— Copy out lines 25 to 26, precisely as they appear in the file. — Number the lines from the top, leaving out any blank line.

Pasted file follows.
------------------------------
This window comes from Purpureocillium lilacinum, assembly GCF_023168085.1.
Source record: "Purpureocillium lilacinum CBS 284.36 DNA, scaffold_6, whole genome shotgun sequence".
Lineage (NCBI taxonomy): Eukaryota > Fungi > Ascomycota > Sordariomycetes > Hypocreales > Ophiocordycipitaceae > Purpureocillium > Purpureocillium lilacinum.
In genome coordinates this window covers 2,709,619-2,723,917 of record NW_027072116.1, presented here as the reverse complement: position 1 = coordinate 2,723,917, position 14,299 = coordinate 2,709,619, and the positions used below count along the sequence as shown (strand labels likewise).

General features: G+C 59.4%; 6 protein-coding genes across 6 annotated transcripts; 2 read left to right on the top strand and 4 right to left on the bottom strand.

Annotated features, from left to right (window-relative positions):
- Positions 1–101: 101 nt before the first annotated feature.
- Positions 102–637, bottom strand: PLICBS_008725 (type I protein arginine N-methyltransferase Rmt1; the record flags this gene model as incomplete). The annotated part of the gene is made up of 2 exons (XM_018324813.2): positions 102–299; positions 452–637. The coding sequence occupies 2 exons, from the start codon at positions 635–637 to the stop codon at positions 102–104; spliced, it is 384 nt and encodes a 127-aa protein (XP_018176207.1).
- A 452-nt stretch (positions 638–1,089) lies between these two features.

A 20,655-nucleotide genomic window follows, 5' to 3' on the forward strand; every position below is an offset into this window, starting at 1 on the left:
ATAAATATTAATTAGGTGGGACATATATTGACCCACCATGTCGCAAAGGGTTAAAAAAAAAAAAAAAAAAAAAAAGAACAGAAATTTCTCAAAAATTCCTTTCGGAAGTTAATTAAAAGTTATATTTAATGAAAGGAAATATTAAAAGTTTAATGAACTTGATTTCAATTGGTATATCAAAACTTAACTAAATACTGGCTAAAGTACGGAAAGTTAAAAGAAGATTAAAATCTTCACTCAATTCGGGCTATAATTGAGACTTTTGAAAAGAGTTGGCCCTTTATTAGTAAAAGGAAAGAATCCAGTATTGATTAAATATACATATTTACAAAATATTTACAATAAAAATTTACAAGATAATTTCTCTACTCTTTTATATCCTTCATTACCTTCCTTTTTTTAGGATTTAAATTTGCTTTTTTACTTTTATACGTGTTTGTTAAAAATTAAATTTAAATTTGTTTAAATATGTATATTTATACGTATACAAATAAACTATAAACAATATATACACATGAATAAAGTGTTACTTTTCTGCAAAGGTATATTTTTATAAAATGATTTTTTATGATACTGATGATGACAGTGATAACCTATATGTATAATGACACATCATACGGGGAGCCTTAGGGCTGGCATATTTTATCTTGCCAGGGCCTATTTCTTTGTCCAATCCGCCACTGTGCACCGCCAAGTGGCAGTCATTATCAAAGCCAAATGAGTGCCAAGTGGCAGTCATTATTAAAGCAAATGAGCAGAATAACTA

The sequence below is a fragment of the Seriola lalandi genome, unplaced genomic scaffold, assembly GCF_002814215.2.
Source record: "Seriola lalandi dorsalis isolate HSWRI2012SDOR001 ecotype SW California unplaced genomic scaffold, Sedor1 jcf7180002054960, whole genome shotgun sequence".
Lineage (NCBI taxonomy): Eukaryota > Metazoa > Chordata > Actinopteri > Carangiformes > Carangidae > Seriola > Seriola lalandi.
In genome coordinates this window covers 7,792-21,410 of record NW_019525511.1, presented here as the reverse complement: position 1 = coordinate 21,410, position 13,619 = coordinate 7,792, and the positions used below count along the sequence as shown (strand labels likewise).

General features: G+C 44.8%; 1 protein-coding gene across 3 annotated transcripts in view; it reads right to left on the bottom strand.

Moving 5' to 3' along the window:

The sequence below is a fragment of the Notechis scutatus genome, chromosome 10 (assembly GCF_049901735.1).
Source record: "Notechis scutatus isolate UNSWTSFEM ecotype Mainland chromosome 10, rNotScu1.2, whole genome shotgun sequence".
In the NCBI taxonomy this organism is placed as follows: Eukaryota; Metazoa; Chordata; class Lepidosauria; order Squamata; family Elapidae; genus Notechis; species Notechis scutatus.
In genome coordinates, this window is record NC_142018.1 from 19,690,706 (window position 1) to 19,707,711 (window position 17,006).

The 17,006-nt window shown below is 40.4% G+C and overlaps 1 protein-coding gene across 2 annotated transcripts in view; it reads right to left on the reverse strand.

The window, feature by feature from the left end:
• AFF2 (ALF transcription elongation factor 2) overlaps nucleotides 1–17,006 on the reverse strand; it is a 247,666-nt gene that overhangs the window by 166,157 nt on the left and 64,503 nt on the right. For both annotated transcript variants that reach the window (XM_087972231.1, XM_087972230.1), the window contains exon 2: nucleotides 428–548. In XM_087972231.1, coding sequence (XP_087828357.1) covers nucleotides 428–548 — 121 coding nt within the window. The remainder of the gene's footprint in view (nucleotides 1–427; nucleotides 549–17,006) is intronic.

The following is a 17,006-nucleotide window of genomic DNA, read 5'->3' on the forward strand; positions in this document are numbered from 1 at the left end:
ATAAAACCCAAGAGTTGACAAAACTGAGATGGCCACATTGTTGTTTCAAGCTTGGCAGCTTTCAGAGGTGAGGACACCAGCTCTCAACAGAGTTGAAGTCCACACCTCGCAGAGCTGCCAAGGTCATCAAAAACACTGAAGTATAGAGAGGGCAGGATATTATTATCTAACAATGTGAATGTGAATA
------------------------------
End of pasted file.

The following is a 17,006-nucleotide window of genomic DNA, read 5'->3' on the forward strand; positions in this document are numbered from 1 at the left end:
ATAAAACCCAAGAGTTGACAAAACTGAGATGGCCACATTGTTGTTTCAAGCTTGGCAGCTTTCAGAGGTGAGGACACCAGCTCTCAACAGAGTTGAAGTCCACACCTCGCAGAGCTGCCAAGGTCATCAAAAACACTGAAGTATAGAGAGGGCAGGATATTATTATCTAACAATGTGAATGTGAATA